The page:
Edwin Poots says strike backlog could take weeks to clear

Unison demonstrators outside a hospital Health and education workers are on strike across Northern Ireland

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The Health Minister Edwin Poots has said the backlog caused by the Unison strike could take weeks to clear.

Thousands of health and education workers are on a 24-hour walkout in protest at budget cuts.

The Department of Health said that 2,400 appointments or procedures have been cancelled as a result of the action.

Mr Poots said the strike would have an impact.

"People who were in for out-patient appointments, and on the back of that operations would have been set up, will have to wait for a number of weeks before those can be replaced - as a consequence their surgery will be delayed and that is the knock-on effect."

Most of the hospital appointments cancelled in Northern Ireland are for outpatients but some day procedures and elective surgeries have also been postponed.

Mr Poots said the strike action was "avoidable and unnecessary".

Cancellations by health trust

  • Southern - 448
  • Western - 350
  • South Eastern - 150-200
  • Northern - 350
  • Belfast - 1330

He said 87% of Unison members did not vote for strike action and he encouraged them to return to work.

The health minister said it was not "good enough" that operations would be disrupted.

Patricia McKeown of Unison said the situation was "critical" and needed to be put under the spotlight.

First time

She defended the union's right to walk out.

"Many of the people taking industrial action are doing so for the very first time in their lives," she said.

"They've kept the services going in some very, very severe conditions and they are coming to the end of their tether, and they are saying, if we're going to have something here in four years' time when these massive budget cuts have all kicked in, it's not going to look the way it does today."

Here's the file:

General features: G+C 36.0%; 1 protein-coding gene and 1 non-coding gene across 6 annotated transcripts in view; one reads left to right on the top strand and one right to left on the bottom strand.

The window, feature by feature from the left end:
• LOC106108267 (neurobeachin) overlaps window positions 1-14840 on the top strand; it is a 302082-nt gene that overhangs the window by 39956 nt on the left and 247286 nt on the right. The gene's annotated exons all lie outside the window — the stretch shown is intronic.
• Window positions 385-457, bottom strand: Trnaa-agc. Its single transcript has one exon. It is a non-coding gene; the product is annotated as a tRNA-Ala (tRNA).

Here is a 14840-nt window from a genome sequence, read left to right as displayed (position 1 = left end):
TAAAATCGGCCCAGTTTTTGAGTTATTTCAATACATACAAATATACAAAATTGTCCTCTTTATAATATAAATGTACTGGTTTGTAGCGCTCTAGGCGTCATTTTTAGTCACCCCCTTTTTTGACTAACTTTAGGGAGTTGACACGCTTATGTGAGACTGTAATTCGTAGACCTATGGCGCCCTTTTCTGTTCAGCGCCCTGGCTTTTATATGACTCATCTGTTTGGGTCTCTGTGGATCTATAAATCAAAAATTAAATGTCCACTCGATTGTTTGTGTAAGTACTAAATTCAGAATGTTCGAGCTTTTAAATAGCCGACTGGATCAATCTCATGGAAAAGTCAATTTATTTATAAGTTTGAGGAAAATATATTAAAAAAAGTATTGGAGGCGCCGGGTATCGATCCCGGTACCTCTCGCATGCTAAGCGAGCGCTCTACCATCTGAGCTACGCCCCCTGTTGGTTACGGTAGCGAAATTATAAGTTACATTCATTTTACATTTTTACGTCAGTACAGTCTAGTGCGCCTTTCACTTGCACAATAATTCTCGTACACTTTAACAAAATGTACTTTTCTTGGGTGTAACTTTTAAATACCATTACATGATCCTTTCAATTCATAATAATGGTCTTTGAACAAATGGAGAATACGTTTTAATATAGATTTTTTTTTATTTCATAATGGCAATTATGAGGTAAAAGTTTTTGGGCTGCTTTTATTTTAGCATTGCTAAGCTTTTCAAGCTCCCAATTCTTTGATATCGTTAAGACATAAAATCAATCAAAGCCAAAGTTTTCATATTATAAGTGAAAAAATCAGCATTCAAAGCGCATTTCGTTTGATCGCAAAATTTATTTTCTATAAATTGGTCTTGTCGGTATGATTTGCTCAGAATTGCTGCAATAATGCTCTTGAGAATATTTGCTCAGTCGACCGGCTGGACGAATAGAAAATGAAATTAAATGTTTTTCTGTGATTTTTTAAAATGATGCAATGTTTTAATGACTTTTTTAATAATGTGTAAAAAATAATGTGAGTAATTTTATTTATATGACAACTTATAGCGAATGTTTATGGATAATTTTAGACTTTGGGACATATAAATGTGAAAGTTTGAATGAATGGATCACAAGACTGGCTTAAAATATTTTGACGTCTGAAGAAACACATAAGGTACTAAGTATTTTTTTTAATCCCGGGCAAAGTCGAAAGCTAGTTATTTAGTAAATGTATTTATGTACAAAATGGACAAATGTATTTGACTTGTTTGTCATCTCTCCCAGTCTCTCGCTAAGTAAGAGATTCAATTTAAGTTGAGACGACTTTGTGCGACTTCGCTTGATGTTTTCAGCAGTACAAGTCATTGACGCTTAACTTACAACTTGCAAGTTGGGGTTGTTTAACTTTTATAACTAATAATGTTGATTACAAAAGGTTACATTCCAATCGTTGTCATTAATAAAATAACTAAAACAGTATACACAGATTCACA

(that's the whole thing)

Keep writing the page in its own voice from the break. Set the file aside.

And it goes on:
Health Minister Edwin Poots Edwin Poots has warned that the strike will create a backlog of appointments

Sean Donaghy, chief executive of the Northern Health Trust, said while he could understand why colleagues in Unison were taking strike action over funding cuts, it would have a "significant" effect within the trust.

"Each trust, I'm sure, will have its own arrangements to make," he said.

"For example, we're seeing hundreds of patients affected who would normally be accessing our hospital services.

"It has been necessary for us to cancel a range of services, given that staff are not available for those services, as they have opted to take part in the strike action for the day."

The education budget is facing a shortfall of £300m over four years, whilst health is facing cuts of £2.3bn.

The Northern health trust has set up an information line for patients concerned about their appointments.

They can check what services have been affected on 028 2563 3758 or at the trust's website.

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